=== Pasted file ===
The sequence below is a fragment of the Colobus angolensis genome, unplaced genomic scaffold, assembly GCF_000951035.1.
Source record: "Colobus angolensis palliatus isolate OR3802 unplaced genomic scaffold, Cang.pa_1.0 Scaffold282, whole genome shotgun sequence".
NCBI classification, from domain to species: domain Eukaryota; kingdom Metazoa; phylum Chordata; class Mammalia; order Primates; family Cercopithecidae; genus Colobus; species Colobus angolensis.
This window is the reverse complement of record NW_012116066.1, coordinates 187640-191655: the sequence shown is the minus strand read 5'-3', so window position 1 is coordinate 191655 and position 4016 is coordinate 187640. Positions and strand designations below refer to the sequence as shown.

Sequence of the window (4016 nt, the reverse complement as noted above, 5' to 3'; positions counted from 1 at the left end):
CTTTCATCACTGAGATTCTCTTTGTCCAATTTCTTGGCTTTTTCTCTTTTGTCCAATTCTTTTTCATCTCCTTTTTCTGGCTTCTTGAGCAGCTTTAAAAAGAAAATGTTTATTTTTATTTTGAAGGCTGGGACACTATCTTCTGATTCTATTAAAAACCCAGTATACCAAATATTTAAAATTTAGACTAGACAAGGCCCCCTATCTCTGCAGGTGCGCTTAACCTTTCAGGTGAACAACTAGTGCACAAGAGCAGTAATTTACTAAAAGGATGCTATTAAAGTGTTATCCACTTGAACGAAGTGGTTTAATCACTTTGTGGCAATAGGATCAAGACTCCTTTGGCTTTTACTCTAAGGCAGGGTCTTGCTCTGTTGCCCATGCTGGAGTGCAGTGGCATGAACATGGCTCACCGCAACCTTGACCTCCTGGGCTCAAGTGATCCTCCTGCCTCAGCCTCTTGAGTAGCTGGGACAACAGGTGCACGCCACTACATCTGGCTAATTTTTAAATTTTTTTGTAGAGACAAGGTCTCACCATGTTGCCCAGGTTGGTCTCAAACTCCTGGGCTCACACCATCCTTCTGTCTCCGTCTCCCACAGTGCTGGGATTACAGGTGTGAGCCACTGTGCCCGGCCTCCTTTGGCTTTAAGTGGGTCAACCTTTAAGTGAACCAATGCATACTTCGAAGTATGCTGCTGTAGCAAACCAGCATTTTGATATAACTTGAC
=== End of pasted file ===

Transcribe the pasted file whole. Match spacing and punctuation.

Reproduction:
The sequence below is a fragment of the Colobus angolensis genome, unplaced genomic scaffold, assembly GCF_000951035.1.
Source record: "Colobus angolensis palliatus isolate OR3802 unplaced genomic scaffold, Cang.pa_1.0 Scaffold282, whole genome shotgun sequence".
NCBI classification, from domain to species: domain Eukaryota; kingdom Metazoa; phylum Chordata; class Mammalia; order Primates; family Cercopithecidae; genus Colobus; species Colobus angolensis.
This window is the reverse complement of record NW_012116066.1, coordinates 187640-191655: the sequence shown is the minus strand read 5'-3', so window position 1 is coordinate 191655 and position 4016 is coordinate 187640. Positions and strand designations below refer to the sequence as shown.

Sequence of the window (4016 nt, the reverse complement as noted above, 5' to 3'; positions counted from 1 at the left end):
CTTTCATCACTGAGATTCTCTTTGTCCAATTTCTTGGCTTTTTCTCTTTTGTCCAATTCTTTTTCATCTCCTTTTTCTGGCTTCTTGAGCAGCTTTAAAAAGAAAATGTTTATTTTTATTTTGAAGGCTGGGACACTATCTTCTGATTCTATTAAAAACCCAGTATACCAAATATTTAAAATTTAGACTAGACAAGGCCCCCTATCTCTGCAGGTGCGCTTAACCTTTCAGGTGAACAACTAGTGCACAAGAGCAGTAATTTACTAAAAGGATGCTATTAAAGTGTTATCCACTTGAACGAAGTGGTTTAATCACTTTGTGGCAATAGGATCAAGACTCCTTTGGCTTTTACTCTAAGGCAGGGTCTTGCTCTGTTGCCCATGCTGGAGTGCAGTGGCATGAACATGGCTCACCGCAACCTTGACCTCCTGGGCTCAAGTGATCCTCCTGCCTCAGCCTCTTGAGTAGCTGGGACAACAGGTGCACGCCACTACATCTGGCTAATTTTTAAATTTTTTTGTAGAGACAAGGTCTCACCATGTTGCCCAGGTTGGTCTCAAACTCCTGGGCTCACACCATCCTTCTGTCTCCGTCTCCCACAGTGCTGGGATTACAGGTGTGAGCCACTGTGCCCGGCCTCCTTTGGCTTTAAGTGGGTCAACCTTTAAGTGAACCAATGCATACTTCGAAGTATGCTGCTGTAGCAAACCAGCATTTTGATATAACTTGAC